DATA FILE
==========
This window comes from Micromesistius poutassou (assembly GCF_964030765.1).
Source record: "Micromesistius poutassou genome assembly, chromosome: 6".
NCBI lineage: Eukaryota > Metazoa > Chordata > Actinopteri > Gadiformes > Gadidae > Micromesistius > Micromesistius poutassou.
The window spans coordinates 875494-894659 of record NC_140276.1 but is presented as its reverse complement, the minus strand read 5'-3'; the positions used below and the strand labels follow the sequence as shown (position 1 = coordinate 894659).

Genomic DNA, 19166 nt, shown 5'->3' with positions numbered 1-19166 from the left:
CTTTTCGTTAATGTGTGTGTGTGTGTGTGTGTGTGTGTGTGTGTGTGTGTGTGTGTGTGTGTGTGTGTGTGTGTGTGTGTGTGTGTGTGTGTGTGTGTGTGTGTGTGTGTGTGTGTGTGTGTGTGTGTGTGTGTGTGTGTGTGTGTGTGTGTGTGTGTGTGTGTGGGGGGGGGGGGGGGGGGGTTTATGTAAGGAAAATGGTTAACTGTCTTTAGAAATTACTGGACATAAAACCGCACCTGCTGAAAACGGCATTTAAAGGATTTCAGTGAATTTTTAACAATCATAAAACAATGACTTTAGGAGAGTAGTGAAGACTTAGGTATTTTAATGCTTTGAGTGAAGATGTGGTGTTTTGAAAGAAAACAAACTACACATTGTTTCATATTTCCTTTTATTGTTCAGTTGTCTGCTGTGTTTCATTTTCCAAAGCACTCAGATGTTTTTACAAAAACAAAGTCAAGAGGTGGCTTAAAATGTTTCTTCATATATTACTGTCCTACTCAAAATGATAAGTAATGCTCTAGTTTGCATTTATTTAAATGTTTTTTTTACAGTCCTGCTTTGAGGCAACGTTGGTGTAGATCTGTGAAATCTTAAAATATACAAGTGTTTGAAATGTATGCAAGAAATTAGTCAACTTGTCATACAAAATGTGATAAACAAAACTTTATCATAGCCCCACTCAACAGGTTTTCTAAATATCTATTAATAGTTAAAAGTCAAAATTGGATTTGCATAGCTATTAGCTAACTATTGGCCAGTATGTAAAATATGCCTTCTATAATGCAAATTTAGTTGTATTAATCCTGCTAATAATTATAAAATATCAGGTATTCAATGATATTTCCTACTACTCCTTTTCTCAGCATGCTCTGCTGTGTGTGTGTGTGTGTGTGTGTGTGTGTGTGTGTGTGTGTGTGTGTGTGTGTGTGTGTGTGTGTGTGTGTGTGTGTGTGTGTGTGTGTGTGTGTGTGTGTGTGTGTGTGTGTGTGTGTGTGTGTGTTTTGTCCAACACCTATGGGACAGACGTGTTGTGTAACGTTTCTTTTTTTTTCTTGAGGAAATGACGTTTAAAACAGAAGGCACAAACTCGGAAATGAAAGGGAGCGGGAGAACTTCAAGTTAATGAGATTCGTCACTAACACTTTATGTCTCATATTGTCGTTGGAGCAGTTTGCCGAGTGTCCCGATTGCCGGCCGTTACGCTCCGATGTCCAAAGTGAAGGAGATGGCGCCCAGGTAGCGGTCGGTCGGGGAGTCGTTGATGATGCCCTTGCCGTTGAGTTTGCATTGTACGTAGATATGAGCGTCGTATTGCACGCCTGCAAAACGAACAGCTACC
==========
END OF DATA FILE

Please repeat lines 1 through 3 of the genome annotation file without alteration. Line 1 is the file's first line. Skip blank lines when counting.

This window comes from Micromesistius poutassou (assembly GCF_964030765.1).
Source record: "Micromesistius poutassou genome assembly, chromosome: 6".
NCBI lineage: Eukaryota > Metazoa > Chordata > Actinopteri > Gadiformes > Gadidae > Micromesistius > Micromesistius poutassou.